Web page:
New College New Challenge New You

New college New challenge

Yesterday I met a colleague in the grounds of Trinity College, Dublin. The square was bustling with make-shift tents and mini marquees. The centurions of which were (mostly) energetically advertising the merit of their various clubs, services, societies, and fraternities.

Some of the browsers were the onlooker type, some approached confidently and I wondered about some of the other students, who are also starting their first year and who were not here. How overwhelming this could all feel. Or how exciting. It depends on the individual doesn't it? 


The first few weeks of college can throw a lot at the 'newbie' or the 'fresher'. I wonder if everyone likes being called out like this? Does it feel a little like the first week in secondary school (all over again)? Some take to college like a duck to water. Many quietly wade through. There are some students who find themselves struggling a little with the sheer size, chaos, and logistics of starting college life.

So what things might you, the new guy or girl, need to be aware of? There is an interesting article on the website which gives practical advice on things like buying college books (I always found used books handy, or pre-booking as soon as you get your reading lists on the website -or your local equivalent-  it's cheap and they'll deliver the book to your local library. The range isn't brilliant but you may be lucky and get the odd essay-filler reference book there).

The SpunOut article also suggests that you attend orientation, join a club and/or society, back up your notes (can't stress that enough!) and budget. Have a read of the article here

When it's not just the books


On a more personal level, perhaps more private level - some students find that they are struggling with the pressure of being in college. Life changes like leaving home, living with flatmates, anxiety from assignments and exams, worrying about failing or being good enough to complete the course, managing finances and looking after yourself are the juggling balls college life presents.

There is also the pressure of fitting in, making new friends and missing your friends from home and from your old school. Maybe you had to break up with your boyfriend so that you could come to college in Dublin, maybe your girlfriend has started a course in the UK and it will be Christmas and holidays only when you see each other. Change. College brings about a lot of change and everyone copes with change differently. 

Talk to your friends about how you feel you are doing, see if they are experiencing the same things. Maybe you can support each other. Look after yourself, eat as well as you can manage and afford, have fun and know when to stop. Alcohol and hangovers will make things seem worse, more intense and difficult to manage. So go easy on the booze. Exercise can really help you feel better in yourself. Walking with friends is a great way to spend time together, to talk about your studies and to talk about what's happening for you - it also scores points on the exercise quota!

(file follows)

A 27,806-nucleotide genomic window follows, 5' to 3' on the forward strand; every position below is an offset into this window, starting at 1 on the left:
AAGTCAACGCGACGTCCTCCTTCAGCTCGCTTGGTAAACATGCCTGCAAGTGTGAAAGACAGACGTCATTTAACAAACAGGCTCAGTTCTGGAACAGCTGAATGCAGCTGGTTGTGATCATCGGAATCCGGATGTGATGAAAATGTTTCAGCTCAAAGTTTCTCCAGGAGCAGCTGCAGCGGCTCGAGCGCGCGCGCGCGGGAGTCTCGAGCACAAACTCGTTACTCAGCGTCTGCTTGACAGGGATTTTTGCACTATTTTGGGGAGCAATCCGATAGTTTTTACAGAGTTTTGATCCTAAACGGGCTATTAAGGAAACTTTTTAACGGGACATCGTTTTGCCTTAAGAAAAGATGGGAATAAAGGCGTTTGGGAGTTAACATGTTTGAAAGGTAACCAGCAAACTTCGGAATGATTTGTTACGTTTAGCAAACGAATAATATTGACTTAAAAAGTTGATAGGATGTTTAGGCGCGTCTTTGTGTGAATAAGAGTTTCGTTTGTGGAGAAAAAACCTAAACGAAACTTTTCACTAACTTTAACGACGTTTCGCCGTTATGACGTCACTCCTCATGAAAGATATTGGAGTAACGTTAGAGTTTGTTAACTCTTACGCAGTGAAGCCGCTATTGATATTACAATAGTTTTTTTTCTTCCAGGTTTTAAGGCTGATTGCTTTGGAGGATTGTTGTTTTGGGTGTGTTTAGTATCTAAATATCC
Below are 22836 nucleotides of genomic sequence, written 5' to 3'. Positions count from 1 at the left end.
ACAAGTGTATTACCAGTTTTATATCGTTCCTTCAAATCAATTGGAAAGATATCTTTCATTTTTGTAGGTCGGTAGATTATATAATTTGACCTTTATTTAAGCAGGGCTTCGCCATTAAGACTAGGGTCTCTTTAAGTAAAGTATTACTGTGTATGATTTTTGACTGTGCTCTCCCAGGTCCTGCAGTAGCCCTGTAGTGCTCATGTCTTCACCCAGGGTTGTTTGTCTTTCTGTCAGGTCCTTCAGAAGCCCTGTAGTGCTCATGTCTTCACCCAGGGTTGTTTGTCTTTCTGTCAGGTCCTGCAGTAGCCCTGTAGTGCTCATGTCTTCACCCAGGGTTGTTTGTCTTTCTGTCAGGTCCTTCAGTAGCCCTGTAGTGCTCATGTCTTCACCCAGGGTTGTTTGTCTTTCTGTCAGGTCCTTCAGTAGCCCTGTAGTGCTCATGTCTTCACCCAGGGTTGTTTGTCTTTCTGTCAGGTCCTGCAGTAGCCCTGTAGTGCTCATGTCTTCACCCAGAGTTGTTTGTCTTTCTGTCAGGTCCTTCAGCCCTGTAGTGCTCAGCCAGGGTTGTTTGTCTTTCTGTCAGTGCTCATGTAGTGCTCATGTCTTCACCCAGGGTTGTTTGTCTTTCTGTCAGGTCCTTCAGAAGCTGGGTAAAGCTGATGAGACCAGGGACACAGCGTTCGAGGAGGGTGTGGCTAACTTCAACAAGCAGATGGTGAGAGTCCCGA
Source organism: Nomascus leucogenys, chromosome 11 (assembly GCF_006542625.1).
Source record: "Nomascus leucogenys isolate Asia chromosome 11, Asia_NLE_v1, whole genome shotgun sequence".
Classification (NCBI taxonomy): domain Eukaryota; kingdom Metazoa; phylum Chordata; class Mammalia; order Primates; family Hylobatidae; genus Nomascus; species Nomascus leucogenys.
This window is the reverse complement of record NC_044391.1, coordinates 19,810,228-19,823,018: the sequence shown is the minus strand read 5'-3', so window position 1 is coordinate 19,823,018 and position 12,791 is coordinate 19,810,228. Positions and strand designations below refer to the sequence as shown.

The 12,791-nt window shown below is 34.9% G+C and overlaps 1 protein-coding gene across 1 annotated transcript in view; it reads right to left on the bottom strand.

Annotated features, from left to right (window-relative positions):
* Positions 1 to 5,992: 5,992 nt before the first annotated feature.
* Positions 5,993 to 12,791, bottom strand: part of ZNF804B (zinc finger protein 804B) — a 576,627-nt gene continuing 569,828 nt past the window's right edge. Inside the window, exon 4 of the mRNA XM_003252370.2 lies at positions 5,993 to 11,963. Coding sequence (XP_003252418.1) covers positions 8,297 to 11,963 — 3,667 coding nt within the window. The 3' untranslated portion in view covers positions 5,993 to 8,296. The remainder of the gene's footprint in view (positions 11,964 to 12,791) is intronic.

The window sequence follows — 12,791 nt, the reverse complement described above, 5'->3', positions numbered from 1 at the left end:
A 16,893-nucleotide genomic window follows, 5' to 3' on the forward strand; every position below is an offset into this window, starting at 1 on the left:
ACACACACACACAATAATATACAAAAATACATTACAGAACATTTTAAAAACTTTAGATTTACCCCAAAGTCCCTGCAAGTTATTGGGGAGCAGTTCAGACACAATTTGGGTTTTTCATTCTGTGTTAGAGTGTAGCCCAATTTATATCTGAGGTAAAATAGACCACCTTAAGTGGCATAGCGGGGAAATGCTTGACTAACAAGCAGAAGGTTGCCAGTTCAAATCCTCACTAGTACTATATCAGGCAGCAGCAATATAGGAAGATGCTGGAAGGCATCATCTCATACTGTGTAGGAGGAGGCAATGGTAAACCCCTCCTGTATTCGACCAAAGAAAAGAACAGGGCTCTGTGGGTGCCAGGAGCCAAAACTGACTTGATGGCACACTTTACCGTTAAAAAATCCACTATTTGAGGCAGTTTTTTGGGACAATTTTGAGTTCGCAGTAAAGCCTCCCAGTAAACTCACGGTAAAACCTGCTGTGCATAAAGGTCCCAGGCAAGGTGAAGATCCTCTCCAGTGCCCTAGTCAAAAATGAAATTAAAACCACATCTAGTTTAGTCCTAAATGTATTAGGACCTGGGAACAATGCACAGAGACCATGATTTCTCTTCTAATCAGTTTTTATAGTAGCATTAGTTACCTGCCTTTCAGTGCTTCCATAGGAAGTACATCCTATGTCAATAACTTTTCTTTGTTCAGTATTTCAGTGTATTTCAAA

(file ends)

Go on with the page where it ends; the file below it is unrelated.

If you find that your feelings are getting stuck in a rut, or that your feelings of depression or stress are not going away, or you are noticing that your anxiety levels are causing you concern, then talking to a counsellor might be the action you need to take. Ask Yourself if counselling is right for you. There is more information here 

Relax. Enjoy yourself.
This point is the most important of them all. Enjoy your first year at college. You’ve just finished your Leaving Cert and have come from a year of intense pressure and non-stop study. This is what you have spent your whole secondary school time working towards – now that you’re here, make the most of it.

University is that brief period where you get to live in a world made up of about 20,000 likeminded people all your own age. It’s the world of students and this is your one chance to do it right. Don’t place too much pressure on yourself and don’t let the lifestyle become too much for you. Relax.

You’ll make plenty of friends, you’ll have many new experiences and you’ll even find that you mature and learn new things about yourself and others that you thought you knew already. You’ll gain knowledge in so many different areas and you’ll have one massive adventure in doing so. College is an open book. It’s up to you what you do with it.
— Sorcha Cusack

New You

Yes it's a Check List!

  • Attend orientation
  • Join clubs, societies, groups
  • Get used to budgeting 
  • Feeling depressed, anxious, stressed, lonely? Talk about it
  • Cook meals
  • Get your module reading lists &
  • Order books second hand
  • Photocopy!
  • You really are what you eat
  • free exercise here
  • Learn how to reference 
  • Practice safe sex & Get checked
  • STI/GUM Clinics in Ireland here
  • Set up a bibliography template
  • Study partners can work well
  • Really - back up your notes
  • Look after yourself 
  • Look after your mates
  • Weekly shop
  • Quick easy dinners here
  • Proof read before submitting
  • Be safe
  • Be brave, this is your time
  • Relax & have fun.